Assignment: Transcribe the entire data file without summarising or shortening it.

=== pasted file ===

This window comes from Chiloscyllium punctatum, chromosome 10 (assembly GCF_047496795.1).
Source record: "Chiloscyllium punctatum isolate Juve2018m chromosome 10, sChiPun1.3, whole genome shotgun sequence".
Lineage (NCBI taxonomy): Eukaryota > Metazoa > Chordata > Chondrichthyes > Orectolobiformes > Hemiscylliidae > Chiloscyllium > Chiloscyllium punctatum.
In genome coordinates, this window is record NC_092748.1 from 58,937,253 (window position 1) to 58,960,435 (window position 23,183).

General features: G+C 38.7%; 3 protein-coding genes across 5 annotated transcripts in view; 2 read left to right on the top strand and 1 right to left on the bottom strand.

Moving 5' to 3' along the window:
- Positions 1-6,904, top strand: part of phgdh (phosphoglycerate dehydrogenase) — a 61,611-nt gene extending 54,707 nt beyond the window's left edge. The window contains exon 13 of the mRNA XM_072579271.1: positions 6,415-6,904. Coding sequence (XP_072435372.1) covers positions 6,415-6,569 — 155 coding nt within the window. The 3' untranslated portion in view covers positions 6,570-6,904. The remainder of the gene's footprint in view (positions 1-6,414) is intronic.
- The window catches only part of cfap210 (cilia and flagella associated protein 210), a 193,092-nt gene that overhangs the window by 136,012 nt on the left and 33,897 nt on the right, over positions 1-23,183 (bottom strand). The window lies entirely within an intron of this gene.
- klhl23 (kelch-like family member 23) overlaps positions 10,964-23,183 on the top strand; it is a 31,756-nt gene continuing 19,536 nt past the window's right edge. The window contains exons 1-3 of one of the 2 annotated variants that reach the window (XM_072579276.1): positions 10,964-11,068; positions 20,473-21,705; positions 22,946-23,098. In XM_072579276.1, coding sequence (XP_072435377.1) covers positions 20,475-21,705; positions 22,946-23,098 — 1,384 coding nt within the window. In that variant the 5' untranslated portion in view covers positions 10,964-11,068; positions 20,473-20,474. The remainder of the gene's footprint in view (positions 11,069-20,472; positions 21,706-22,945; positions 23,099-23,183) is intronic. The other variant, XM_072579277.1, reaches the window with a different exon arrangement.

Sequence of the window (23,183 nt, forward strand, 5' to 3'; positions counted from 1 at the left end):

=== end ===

This window comes from Chiloscyllium punctatum, chromosome 10 (assembly GCF_047496795.1).
Source record: "Chiloscyllium punctatum isolate Juve2018m chromosome 10, sChiPun1.3, whole genome shotgun sequence".
Lineage (NCBI taxonomy): Eukaryota > Metazoa > Chordata > Chondrichthyes > Orectolobiformes > Hemiscylliidae > Chiloscyllium > Chiloscyllium punctatum.
In genome coordinates, this window is record NC_092748.1 from 58,937,253 (window position 1) to 58,960,435 (window position 23,183).

General features: G+C 38.7%; 3 protein-coding genes across 5 annotated transcripts in view; 2 read left to right on the top strand and 1 right to left on the bottom strand.

Moving 5' to 3' along the window:
- Positions 1-6,904, top strand: part of phgdh (phosphoglycerate dehydrogenase) — a 61,611-nt gene extending 54,707 nt beyond the window's left edge. The window contains exon 13 of the mRNA XM_072579271.1: positions 6,415-6,904. Coding sequence (XP_072435372.1) covers positions 6,415-6,569 — 155 coding nt within the window. The 3' untranslated portion in view covers positions 6,570-6,904. The remainder of the gene's footprint in view (positions 1-6,414) is intronic.
- The window catches only part of cfap210 (cilia and flagella associated protein 210), a 193,092-nt gene that overhangs the window by 136,012 nt on the left and 33,897 nt on the right, over positions 1-23,183 (bottom strand). The window lies entirely within an intron of this gene.
- klhl23 (kelch-like family member 23) overlaps positions 10,964-23,183 on the top strand; it is a 31,756-nt gene continuing 19,536 nt past the window's right edge. The window contains exons 1-3 of one of the 2 annotated variants that reach the window (XM_072579276.1): positions 10,964-11,068; positions 20,473-21,705; positions 22,946-23,098. In XM_072579276.1, coding sequence (XP_072435377.1) covers positions 20,475-21,705; positions 22,946-23,098 — 1,384 coding nt within the window. In that variant the 5' untranslated portion in view covers positions 10,964-11,068; positions 20,473-20,474. The remainder of the gene's footprint in view (positions 11,069-20,472; positions 21,706-22,945; positions 23,099-23,183) is intronic. The other variant, XM_072579277.1, reaches the window with a different exon arrangement.

Sequence of the window (23,183 nt, forward strand, 5' to 3'; positions counted from 1 at the left end):